Food Fraud: It's What's for Dinner
Holbrook, Emily, Risk Management
That delicious wild salmon on your dinner plate, cooked in Italian extra virgin olive oil and served with a glass of French champagne is not only delicious, it is also expensive. But hey, you get what you pay for, right? Not always.
The production of food that is labeled and sold as one thing but is actually something else is not a new phenomenon. Food fraud, or the intentional adulteration of food with cheaper ingredients for economic gain, has made headlines in recent years. In 2008, milk adulterated with melamine (a chemical that makes milk appear to have a higher protein content) caused 900 infants in China to be hospitalized for kidney problems, six of whom eventually died. In 2007, the University of North Carolina found that 77% of fish labeled as red snapper was actually tilapia, a less rare, expensive and flavorful fish. That same year, investigators in Florida found that much of the grouper being sold in restaurants throughout the state was actually catfish or other types of cheaper whitefish.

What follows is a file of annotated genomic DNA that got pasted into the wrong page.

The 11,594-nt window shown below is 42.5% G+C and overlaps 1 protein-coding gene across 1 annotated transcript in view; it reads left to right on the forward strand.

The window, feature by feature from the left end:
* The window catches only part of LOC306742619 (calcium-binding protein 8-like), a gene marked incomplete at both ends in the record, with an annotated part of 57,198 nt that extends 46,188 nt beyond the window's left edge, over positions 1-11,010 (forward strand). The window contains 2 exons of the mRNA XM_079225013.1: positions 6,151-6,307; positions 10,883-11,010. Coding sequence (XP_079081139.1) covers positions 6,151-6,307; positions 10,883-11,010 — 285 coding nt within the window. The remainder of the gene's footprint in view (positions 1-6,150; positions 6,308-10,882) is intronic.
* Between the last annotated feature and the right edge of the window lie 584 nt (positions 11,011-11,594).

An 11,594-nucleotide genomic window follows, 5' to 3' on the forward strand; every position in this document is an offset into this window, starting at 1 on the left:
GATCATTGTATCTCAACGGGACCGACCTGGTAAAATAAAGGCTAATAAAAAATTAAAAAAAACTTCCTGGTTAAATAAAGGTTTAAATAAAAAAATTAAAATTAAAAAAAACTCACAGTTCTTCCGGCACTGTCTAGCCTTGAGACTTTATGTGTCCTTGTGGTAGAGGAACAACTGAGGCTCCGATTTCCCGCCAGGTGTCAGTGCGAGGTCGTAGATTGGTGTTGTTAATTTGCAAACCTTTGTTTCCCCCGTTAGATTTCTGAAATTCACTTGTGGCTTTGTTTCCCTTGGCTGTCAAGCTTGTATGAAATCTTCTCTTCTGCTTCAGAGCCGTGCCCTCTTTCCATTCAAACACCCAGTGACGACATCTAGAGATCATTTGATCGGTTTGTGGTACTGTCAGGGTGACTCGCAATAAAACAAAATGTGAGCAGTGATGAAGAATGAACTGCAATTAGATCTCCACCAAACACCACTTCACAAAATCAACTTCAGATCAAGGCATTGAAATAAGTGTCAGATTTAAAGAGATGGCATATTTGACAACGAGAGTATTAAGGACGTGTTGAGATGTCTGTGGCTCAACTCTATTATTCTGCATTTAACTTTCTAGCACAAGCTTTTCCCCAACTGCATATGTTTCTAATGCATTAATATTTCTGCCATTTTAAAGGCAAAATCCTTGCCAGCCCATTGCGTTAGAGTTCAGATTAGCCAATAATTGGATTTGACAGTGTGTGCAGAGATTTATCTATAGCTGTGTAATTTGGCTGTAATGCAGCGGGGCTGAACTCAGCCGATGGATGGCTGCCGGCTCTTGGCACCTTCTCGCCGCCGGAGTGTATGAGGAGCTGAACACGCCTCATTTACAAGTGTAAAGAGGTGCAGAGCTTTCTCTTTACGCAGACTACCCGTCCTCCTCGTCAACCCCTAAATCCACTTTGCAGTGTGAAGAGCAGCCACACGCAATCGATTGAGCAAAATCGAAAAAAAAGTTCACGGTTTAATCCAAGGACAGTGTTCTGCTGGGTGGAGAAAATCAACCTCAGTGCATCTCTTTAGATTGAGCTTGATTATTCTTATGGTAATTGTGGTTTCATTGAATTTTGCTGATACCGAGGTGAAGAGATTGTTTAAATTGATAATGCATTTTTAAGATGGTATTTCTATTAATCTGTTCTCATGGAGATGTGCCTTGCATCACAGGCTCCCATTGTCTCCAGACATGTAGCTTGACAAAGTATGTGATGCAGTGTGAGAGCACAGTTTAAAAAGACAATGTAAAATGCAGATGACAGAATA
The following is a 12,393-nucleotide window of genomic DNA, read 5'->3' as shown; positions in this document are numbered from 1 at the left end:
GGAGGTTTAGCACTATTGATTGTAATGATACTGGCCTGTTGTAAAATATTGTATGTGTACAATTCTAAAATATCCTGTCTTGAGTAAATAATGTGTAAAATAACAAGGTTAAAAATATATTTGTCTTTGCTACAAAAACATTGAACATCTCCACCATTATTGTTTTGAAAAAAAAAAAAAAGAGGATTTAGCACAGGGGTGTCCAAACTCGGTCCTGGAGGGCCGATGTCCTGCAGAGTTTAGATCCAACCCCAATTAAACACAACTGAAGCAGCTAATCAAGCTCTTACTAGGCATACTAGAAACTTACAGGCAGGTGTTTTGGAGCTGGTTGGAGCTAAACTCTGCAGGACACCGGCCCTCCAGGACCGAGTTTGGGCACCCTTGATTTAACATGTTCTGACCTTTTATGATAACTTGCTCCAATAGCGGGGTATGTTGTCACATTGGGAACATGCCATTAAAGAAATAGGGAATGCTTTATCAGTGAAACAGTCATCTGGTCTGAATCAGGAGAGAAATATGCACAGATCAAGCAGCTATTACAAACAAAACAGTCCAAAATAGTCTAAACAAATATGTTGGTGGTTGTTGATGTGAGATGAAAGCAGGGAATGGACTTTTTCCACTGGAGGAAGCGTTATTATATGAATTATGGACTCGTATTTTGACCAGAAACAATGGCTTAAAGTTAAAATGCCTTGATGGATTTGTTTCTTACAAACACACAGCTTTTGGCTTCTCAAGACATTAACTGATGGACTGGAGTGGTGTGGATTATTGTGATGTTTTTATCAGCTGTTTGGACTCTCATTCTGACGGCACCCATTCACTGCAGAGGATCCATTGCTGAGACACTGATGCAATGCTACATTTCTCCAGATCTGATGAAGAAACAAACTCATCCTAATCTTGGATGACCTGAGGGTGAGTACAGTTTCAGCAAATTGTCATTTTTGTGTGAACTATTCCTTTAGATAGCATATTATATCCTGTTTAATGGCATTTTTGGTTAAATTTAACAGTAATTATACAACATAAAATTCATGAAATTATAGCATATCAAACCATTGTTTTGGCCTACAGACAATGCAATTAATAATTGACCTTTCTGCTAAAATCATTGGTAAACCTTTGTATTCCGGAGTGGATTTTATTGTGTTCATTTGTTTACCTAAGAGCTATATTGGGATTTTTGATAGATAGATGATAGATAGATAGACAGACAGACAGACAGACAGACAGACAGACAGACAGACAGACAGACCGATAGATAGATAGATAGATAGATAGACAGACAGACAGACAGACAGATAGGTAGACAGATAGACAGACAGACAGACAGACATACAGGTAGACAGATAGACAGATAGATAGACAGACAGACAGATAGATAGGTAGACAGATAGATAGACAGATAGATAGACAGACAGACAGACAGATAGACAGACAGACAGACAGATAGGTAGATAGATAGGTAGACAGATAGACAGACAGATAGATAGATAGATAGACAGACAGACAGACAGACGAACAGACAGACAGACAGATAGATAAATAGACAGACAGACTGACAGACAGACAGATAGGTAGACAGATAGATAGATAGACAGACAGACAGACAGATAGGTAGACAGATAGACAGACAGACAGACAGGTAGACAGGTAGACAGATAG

The problem is even worse in Europe. In November 2010, Europol, the European Union's criminal intelligence agency, teamed up with international law enforcement agents at Interpol to conduct a week-long investigation into food fraud in various countries. What they found was startling. Agents seized hundreds of pounds of mislabeled food, including champagne, cheese, olive oil and tea from Bulgaria, Denmark, France, Hungary, Italy, the Netherlands, Romania, Spain, Turkey and the UK. The total value of the goods was an estimated 300,000 [euro] (or about $400,000).
The risks associated with food fraud are numerous, with the most dire being the health risk posed to the public. But for corporations within the food manufacturing business, there is another concern. "I think the biggest risk is brand reputation risk," said Don Hsieh, director of commercial and industrial marketing with ADT Security Services. "Global brands have a reputation to protect. Their products mean something in terms of quality, and the consumer expects them to be safe."
Just like the companies behind what is now known as the largest food fraud in U. …